Hepatitis B virus (HBV) infection is one of the major public health concerns. About 2 billion infected individuals globally, 350 million chronic hepatitis and up to 1.2 million death annually due to HBV infection have been made the emergency of this infection inevitable. Approximately 75% of patients with chronic hepatitis live in Asia and Africa and up to 15-45% of HBV infected patients grows to cirrhosis, liver failure and hepatocellular carcinoma (HCC). More than 35% of Iranian populations have been exposed to HBV and more than 3% of the community estimated to be virus carriers. Since 1992, national vaccination program has been applied for neonates and recent investigations implied a substantial decline in the prevalence of HBV infection from 2.5-7.2% in 1997 to 0.45% in 2003. Two large scaled study before and after national vaccination program showed a significant decline in seropositivity rate in the age group 2-14 years (1.3% Vs. 0.8%, P<0.05). Furthermore the percentage of covered population under vaccination has been improved from 62% in 1993 to 94% in 2005. Despite acceptable reports of prevention managements, there is no efficient treatment for the high percentage of healthy carriers in the society who possess a considerable proportion of involved patients. These patients are at risk for subsequent cirrhosis and HCC and act as a substantial source for spreading the infection.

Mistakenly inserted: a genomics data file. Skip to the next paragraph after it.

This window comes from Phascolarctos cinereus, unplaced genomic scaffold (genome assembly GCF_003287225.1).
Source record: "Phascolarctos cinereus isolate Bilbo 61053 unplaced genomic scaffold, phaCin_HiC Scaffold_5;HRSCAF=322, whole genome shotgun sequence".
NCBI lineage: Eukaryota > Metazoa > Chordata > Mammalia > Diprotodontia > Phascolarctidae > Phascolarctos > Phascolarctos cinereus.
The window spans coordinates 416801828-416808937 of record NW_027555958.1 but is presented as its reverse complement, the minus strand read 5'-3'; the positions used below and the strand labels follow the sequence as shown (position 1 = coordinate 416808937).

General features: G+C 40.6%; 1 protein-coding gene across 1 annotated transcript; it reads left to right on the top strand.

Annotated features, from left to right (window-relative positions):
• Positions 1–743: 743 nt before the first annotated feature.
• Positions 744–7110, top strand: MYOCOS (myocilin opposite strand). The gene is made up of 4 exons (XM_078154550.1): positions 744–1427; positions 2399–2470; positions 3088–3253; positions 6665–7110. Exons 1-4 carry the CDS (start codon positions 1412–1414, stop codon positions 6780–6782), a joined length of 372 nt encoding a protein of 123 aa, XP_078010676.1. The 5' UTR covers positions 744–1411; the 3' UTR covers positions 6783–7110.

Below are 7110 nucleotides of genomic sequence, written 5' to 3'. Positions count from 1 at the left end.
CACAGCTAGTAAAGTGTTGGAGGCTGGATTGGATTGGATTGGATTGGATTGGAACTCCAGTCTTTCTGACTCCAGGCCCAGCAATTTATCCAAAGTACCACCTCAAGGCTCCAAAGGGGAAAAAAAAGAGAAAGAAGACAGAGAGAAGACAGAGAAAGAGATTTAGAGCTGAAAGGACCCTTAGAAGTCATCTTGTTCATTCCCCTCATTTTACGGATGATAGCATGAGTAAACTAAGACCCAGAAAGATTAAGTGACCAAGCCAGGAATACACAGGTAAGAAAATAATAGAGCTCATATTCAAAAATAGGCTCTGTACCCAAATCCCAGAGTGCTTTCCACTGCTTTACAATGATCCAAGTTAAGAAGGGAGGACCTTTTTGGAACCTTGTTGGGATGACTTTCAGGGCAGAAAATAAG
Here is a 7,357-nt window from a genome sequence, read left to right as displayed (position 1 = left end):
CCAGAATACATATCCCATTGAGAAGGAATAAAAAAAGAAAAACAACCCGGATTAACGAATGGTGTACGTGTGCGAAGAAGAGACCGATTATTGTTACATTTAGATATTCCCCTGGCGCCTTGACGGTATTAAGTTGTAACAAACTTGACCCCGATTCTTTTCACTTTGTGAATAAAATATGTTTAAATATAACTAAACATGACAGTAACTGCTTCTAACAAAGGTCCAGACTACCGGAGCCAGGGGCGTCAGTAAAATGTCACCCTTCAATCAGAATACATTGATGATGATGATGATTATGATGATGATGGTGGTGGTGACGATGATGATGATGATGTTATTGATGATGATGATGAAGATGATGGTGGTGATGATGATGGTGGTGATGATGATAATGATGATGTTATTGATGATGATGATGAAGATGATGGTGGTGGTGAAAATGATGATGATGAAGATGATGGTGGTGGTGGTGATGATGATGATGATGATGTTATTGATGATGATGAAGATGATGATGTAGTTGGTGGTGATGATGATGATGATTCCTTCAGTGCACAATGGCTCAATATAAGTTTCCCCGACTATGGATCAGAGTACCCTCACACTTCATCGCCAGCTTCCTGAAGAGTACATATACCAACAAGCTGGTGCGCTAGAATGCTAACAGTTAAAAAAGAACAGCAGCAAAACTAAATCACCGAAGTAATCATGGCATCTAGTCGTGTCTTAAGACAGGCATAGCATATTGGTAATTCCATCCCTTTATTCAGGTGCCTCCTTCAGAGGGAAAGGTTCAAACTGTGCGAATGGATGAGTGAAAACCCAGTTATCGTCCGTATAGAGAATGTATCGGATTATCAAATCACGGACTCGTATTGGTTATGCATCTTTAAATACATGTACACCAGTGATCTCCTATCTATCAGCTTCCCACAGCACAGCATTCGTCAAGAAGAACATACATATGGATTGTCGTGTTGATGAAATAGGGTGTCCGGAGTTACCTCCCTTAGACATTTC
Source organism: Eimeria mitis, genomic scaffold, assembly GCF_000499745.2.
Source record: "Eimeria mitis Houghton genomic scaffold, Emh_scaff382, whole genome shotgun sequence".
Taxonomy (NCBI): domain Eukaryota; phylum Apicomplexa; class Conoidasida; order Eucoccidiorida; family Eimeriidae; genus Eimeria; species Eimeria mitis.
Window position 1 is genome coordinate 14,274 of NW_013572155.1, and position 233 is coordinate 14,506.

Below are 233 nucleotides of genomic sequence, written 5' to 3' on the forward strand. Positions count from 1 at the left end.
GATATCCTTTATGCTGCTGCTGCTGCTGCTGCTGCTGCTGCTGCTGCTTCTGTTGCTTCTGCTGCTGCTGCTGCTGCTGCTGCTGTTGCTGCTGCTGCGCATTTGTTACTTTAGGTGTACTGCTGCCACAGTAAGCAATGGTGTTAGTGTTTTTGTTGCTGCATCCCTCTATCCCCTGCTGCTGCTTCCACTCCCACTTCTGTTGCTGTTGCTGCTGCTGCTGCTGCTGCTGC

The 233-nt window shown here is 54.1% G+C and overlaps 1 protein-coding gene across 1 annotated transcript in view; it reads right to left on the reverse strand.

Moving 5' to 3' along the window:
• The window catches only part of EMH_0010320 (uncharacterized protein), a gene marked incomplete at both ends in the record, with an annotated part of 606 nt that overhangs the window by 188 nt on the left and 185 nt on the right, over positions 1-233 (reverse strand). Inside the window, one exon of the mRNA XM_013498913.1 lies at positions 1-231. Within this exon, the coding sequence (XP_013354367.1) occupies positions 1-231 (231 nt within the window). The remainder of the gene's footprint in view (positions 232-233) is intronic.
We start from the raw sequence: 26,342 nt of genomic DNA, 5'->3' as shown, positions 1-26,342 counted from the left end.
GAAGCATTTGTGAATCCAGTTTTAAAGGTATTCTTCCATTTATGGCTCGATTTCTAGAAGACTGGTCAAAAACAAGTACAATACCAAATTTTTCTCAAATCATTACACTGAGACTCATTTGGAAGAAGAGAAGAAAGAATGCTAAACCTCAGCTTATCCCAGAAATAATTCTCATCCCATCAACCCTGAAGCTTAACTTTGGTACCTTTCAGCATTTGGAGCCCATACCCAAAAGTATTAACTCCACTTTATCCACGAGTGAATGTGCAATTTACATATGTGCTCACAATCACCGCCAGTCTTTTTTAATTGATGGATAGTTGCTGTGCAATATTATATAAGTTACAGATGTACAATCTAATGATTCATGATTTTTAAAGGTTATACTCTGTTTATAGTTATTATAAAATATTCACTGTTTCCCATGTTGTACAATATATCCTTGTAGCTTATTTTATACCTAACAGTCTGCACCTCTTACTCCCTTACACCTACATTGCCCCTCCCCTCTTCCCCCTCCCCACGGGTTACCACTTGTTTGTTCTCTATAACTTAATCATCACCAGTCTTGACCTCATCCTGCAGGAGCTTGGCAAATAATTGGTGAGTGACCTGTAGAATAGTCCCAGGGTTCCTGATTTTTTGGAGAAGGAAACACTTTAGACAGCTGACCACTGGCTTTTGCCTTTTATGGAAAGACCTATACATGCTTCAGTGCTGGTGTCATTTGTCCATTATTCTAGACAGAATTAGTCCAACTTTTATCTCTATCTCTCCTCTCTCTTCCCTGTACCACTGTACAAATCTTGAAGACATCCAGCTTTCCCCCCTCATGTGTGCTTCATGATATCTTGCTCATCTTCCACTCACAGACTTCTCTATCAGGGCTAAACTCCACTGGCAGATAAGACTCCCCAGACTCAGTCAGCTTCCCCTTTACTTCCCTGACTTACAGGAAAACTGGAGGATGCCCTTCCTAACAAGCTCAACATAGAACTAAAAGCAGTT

Efficacy of Double Dose Intradermal Vaccination in Chronic Hepatitis B Carriers: A Double-Blinded Randomized Clinical Trial: Fariborz Mansour-Ghanaei, Farahnaz Joukar, Davood Khalili and Ali Kord Valeshabad
Last date updated on June, 2014